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Top 11 Tourist Mistakes in Paris
(and how to avoid them)

Continued from previous page

 Purse snatching

ABOVE: When you're posing for snapshots, watch out for purse-snatchers who reach in from outside the frame.

Mistake #10: Being easy prey for pickpockets and purse-snatchers

Woman chasing purse snatcherYour odds of being robbed or mugged in Paris are fairly low. In the Mťtro, one estimate puts the assault rate at 1 in 365,000 passengers, or about 6,000 muggings compared to more than two billion underground rides each year. What's more, violent crime is most likely to occur in places that tourists seldom frequent, such as public housing projects on the outskirts of the city.

Paris police at Notre Dame CathedralPickpocketing and purse-snatching are a different story. Crooks with sticky fingers do a land-office business in a city that attracts more than 30 million tourists every year, and neither the police nor the judicial system can keep up with the thieves.

We know several people who have been victims of pickpockets, and we can't resist sharing an anecdote:

  • While catching a train to Versaille with her husband and brother a few years ago, Cheryl's best friend saw a pickpocket reaching toward her brother's wallet. The woman swatted the pickpocket with her handbag, and the thief fled. (Fortunately, he didn't grab the wallet or the purse before making his exit.)

Prospective pickpocket victimMany tourists invite theft by making their possessions easy to steal. Men carry wallets and passports in their hip pockets, while women often wear bags behind their shoulders and out of sight, where a pickpocket can rummage like a bear with a garbage can.

Potential theft victim with passportOther visitors wear expensive camera backpacks that might as well be labeled "Steal me." Belt packs ("fanny packs" in American vernacular) are popular targets for pickpockets. The most clueless victims of all are tourists who wear neck wallets or pouches outside their clothing, where any snatch-and-grab thief can cut the cord before running off with a stash of money and credit cards.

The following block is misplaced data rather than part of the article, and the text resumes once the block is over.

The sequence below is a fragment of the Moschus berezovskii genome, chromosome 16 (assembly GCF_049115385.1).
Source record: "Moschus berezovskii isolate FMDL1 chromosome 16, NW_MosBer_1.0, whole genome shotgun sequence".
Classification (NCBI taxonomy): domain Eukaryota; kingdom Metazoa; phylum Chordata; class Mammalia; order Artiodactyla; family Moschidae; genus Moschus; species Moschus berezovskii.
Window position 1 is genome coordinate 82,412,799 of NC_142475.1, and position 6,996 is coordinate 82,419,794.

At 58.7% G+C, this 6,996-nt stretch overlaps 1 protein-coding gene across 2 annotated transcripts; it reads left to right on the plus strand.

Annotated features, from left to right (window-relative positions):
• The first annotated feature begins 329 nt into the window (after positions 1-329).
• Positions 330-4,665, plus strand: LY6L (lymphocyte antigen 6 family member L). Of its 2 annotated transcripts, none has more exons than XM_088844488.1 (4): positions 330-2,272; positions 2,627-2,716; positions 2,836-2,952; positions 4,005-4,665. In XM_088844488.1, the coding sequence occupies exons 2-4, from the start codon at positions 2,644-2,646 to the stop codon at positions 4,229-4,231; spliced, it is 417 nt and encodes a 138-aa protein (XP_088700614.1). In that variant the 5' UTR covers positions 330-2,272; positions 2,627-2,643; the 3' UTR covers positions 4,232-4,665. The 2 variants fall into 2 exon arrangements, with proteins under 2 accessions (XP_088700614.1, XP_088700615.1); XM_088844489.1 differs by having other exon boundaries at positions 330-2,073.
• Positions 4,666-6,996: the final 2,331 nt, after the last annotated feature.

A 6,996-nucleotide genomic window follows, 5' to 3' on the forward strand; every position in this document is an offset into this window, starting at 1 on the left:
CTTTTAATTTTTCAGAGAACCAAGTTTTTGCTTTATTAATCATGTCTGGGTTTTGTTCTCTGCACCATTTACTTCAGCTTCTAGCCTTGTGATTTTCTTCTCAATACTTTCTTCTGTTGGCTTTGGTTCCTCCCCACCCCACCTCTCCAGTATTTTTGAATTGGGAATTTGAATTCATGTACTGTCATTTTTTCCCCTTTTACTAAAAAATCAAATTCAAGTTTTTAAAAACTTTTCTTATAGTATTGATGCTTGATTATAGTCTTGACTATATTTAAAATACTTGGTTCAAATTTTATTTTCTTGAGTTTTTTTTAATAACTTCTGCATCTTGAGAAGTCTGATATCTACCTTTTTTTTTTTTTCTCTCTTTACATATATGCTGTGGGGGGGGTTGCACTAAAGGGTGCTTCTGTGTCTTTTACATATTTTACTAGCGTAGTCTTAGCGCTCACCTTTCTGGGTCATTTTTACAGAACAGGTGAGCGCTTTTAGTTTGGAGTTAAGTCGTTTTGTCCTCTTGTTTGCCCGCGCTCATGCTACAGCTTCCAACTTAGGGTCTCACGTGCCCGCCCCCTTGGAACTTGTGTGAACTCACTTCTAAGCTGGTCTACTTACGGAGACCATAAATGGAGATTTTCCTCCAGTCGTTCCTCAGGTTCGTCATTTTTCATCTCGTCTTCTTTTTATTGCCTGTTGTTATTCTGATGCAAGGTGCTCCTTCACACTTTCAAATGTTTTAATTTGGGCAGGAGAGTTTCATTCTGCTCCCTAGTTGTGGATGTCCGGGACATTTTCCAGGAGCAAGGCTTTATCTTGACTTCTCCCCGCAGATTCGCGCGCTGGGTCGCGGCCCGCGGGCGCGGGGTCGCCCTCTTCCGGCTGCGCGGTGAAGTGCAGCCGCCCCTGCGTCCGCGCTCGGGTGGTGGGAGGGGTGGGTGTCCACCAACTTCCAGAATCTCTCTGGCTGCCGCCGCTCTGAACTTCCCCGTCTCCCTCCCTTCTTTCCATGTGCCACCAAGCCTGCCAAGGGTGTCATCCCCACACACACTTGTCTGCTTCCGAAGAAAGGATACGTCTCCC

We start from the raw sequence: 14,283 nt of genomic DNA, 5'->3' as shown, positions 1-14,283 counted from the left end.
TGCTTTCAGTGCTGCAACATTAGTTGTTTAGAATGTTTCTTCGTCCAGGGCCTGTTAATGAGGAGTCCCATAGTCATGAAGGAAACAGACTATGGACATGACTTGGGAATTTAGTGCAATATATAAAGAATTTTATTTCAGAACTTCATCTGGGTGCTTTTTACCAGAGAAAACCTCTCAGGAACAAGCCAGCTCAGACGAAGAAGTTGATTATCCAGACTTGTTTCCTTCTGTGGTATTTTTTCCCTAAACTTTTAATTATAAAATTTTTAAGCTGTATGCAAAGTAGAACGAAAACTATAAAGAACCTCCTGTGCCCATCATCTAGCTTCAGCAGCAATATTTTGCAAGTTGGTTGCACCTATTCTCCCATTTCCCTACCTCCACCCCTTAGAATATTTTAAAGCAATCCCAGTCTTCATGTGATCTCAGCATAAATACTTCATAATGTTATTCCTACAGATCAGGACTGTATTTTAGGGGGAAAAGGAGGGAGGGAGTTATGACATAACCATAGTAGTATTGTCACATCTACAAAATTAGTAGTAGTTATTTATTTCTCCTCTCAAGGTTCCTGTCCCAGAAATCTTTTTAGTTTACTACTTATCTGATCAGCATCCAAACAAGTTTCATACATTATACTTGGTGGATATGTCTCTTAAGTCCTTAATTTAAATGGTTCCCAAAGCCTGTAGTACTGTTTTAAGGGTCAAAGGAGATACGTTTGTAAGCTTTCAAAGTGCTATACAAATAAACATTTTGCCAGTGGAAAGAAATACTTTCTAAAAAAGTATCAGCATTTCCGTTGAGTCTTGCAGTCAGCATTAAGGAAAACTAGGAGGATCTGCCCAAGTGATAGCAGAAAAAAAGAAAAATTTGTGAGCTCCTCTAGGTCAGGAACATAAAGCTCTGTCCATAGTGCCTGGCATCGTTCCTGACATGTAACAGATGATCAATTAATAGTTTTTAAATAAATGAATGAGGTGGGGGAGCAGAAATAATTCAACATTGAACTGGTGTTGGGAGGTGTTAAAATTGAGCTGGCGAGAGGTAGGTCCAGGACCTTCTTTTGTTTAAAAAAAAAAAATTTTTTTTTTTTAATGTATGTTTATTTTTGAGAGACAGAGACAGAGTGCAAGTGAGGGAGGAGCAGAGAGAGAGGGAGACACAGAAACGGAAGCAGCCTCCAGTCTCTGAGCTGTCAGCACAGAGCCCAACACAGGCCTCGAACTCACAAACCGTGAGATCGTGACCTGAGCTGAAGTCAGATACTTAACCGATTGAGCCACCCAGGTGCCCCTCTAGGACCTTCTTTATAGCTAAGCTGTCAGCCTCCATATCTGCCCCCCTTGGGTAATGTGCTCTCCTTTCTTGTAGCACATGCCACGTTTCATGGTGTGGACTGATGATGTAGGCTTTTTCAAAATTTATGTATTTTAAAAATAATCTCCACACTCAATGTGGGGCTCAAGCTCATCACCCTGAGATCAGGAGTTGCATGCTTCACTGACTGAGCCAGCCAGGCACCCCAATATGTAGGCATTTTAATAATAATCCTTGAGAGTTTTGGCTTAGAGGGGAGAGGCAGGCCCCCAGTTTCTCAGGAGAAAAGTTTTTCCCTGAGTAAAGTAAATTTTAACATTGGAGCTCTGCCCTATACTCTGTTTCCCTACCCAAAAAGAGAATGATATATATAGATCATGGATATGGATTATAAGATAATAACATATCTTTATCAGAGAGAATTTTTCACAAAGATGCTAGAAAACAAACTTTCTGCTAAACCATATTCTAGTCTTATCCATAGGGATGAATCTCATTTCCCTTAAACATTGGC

Our advice:

  • Carry one credit card, one ATM card, and a small amount of cash in your wallet, or--if you're female--in a small purse that you carry separately from your main shoulder bag or tote. Hide the wallet in a safe place (such as a zippered security pocket), or wear the small purse under a jacket or sweater.

  • Carry a backup credit card, ATM card, cash, and your passport in a neck wallet inside your clothing.

  • Keep photocopies of your credit cards, ATM cards, and passport ID page in another safe location so you'll be able to cancel your cards and get a new passport if the originals are stolen. (You might also want to scan the cards and passport to a PDF file that you can keep on your smartphone.)

Another important tip:

Be aware of your surroundings, and be especially watchful in areas that are frequented by tourists. A France Crime & Safety Report from the Overseas Security Advisory Council claims that pickpockets are especially active in:

  • The RER railroad line from Charles de Gaulle Airport;

  • The Mťtro, while tourists are entering trains (we've heard that Line 1 is especially popular with both tourists and pickpockets);

  • Major department stores where visitors often leave purses, wallets, or credit cards on cashier counters during transactions;

  • Eiffel Tower elevators and museum escalators;

  • The area around Sacrť-Coeur (which is also frequented by harmless but annoying "string men" shakedown artists).

Bottom line: By using common sense, you'll encourage pickpockets and purse-snatchers to look for tourists who are more careless than you are.

Next page: Mistake #11: Saying "Adieu" instead of "Au revoir"

Top 11 Tourist Mistakes in Paris:
1. Here, today, gone tomorrow
2. Arriving in high season
3. Staying in the wrong arrondissement
4. Commuting from the suburbs
5. Lugging overloaded bags
6. Sightseeing by the numbers
7. Booking unnecessary tours
8. Driving in Paris
9. Overspending on local transport
10. Being easy prey for pickpockets and purse-snatchers
11. Saying "Adieu" instead of "Au revoir"

About the author:

Durant Imboden photo.Durant Imboden is a professional travel writer, book author, and editor who focuses on European cities and transportation.

After 4-1/2 years of covering European travel topics for About.com, Durant and Cheryl Imboden co-founded Europe for Visitors (including Paris for Visitors) in 2001. The site has earned "Best of the Web" honors from Forbes and The Washington Post.

For more information, see About our site, press clippings, and reader testimonials.

Top photo copyright © Lisa Gagne.
1st inset photo © Victor Neimanis.
2nd inset photo inset photo © Julien Lemarchand.
3rd inset photo © Alistair Scott.
4th inset photo © Triggerphoto